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The title to your home is a precious document. It proves that you own your home and that you may borrow money against your home equity. Can internet hackers take it from you?

Cybercriminals are highly sophisticated. In 2020, they were able to hack into top cybersecurity firms that do business with the U.S. government. Three years earlier, hackers got into a credit reporting company’s database. The Equifax breach exposed personal details of about 143 million people.

Assume that your social security number, birth date and other key identification numbers may have been exposed at some time. And if you’ve had the deed to your home recorded, your signature is in a database, too. But while we all could be vulnerable, knowledge is power. Here’s what to know about how title snatchers work, and how to safeguard your identity and your homeownership.

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Social Media Influence and Real Estate

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About three quarters of the U.S. population — some 225 million adults — make regular use of social media. Real estate companies and agents, as well as sellers and buyers, are contributing to this energy, and exploring the opportunities it brings. Here, we take a look at some major ways in which the real estate world is interacting through Facebook, Instagram, and other popular social channels.

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Home Buyers, Cover Your Assets: Choosing Between Standard and Extended Title Insurance

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People have a chance to buy title insurance when they buy homes. Homeowners might give these policies little thought until they need them. And yet, lenders focus pointedly on the matter. Get a mortgage, and you get a lender’s title insurance policy. Some people assume the lender’s coverage is enough. As we’ll explain here, it’s probably not.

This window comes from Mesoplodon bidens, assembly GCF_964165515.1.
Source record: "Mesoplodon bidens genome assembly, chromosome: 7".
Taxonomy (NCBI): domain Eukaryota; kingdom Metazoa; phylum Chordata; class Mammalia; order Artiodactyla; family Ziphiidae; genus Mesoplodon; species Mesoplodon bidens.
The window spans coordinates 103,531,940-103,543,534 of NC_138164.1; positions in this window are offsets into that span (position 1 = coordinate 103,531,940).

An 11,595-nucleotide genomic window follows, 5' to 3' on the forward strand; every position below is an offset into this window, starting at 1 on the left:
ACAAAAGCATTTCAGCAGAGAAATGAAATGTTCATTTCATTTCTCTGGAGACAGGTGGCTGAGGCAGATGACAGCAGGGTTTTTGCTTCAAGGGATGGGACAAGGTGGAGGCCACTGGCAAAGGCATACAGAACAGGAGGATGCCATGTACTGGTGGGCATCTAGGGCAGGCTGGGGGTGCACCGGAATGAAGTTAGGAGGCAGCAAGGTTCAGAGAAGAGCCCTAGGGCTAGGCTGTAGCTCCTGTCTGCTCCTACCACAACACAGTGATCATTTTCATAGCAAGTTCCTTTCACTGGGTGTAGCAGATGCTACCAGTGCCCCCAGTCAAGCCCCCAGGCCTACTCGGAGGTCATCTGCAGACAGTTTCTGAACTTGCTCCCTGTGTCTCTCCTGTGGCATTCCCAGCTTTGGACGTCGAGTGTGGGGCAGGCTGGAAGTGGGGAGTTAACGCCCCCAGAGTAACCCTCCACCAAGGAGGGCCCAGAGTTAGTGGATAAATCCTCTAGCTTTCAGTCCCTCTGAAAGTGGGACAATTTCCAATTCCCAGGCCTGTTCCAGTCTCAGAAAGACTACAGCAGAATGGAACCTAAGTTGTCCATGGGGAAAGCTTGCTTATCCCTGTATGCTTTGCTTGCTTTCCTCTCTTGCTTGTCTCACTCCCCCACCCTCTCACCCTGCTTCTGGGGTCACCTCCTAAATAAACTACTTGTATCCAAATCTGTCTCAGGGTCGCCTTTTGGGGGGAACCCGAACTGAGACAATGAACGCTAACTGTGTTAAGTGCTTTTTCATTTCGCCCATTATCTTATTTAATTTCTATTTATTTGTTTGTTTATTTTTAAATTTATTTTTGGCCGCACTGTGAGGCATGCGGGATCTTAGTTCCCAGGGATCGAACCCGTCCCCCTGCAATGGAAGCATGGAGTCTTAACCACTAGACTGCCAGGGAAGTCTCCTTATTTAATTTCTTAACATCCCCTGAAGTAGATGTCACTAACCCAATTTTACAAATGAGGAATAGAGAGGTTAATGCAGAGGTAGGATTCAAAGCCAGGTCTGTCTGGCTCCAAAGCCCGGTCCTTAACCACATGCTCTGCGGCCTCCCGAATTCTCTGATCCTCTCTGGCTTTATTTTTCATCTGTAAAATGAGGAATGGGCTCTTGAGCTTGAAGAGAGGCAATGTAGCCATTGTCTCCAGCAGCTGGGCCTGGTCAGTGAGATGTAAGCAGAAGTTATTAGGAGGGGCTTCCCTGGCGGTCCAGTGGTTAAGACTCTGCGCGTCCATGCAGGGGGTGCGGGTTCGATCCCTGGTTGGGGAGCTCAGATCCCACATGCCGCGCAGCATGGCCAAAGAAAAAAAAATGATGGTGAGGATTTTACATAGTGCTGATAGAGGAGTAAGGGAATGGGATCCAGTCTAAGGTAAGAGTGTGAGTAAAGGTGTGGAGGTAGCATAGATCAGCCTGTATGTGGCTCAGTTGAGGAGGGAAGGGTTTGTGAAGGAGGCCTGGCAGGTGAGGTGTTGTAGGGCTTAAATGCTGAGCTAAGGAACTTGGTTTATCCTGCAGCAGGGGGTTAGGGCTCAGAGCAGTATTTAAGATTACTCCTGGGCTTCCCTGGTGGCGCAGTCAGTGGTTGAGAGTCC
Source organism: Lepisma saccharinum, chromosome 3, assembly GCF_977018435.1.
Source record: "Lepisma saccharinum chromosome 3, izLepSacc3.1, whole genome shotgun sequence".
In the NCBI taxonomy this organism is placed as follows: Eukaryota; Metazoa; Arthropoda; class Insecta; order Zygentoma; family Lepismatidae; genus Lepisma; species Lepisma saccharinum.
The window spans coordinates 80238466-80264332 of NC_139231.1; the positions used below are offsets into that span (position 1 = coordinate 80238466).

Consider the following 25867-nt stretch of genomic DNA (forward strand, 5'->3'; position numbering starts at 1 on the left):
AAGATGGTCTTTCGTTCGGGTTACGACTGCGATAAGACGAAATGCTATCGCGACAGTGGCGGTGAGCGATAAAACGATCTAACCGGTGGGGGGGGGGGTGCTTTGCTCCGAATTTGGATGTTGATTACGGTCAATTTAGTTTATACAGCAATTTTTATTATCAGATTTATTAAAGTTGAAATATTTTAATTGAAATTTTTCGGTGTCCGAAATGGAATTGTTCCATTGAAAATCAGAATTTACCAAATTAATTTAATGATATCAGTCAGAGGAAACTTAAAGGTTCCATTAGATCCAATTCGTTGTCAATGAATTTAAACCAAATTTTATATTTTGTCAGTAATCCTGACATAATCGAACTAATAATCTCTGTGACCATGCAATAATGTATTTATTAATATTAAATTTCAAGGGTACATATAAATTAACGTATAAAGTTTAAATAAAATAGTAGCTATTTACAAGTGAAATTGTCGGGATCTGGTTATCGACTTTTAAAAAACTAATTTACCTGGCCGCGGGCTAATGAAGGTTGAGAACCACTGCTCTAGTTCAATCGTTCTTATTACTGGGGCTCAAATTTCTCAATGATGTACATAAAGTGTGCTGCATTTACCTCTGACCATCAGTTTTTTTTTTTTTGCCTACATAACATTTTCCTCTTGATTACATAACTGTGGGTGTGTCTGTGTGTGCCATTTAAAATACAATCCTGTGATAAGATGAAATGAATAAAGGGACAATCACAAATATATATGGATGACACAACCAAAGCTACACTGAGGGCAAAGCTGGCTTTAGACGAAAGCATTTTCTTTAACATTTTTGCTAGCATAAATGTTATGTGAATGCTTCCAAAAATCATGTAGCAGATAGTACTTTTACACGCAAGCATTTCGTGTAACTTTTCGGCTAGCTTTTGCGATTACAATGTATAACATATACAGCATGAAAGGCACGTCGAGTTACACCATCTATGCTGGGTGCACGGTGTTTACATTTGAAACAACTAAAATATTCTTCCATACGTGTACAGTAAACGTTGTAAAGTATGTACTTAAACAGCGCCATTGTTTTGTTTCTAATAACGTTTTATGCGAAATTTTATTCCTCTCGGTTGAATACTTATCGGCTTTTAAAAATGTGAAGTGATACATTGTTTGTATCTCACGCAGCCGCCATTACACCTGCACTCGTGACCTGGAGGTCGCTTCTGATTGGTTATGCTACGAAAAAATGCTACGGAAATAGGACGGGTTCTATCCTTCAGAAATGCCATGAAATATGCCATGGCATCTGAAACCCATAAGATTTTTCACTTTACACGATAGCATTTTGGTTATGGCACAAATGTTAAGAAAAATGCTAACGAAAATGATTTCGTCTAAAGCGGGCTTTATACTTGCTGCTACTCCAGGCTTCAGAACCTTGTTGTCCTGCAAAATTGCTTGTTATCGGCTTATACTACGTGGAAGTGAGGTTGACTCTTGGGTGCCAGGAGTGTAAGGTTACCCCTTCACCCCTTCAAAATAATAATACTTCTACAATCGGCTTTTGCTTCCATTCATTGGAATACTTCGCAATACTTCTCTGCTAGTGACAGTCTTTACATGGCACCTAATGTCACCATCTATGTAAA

But there’s a further question. If an owner’s title policy is so important to add, what level of coverage should the buyer consider? Is extended coverage better than the standard policy?

We’ll go through these questions in order.

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Guide to Buying an Estate Sale Home

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Heirlooms and yard tools aren’t the only things you can get at estate sales. Sometimes, the houses themselves are for sale. And sometimes they’re great choices.

The local probate court oversees estate sales when homeowners die intestate (without leaving a will). And where there is a will, the executor may sell the late homeowner’s property to pay off the mortgage.

You might come across an estate sale in the listings. Or you could contact the county, and go through the open probate cases. But perhaps the easiest way to find good estate sales is to hire a local real estate pro. Some specialize in estate sale houses. Your agent will assist with the negotiation of a sales contract, the offer, and the closing — subject to court approval.

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Guide to Selling an Inherited Home

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The roof is old. The house costs a fortune to heat. Over the years, tree roots have insinuated themselves into the sewer line. The property taxes and insurance costs are high.

You’re handy at certain do-it-yourself home renovation tasks. But this home needs an owner who’s dedicated to home improvement. The time has come to sell your inherited house.

Yes, in hindsight, it would have been better had you refused the deed in the first place. But you’d just lost a loved one, and your emotions were in control.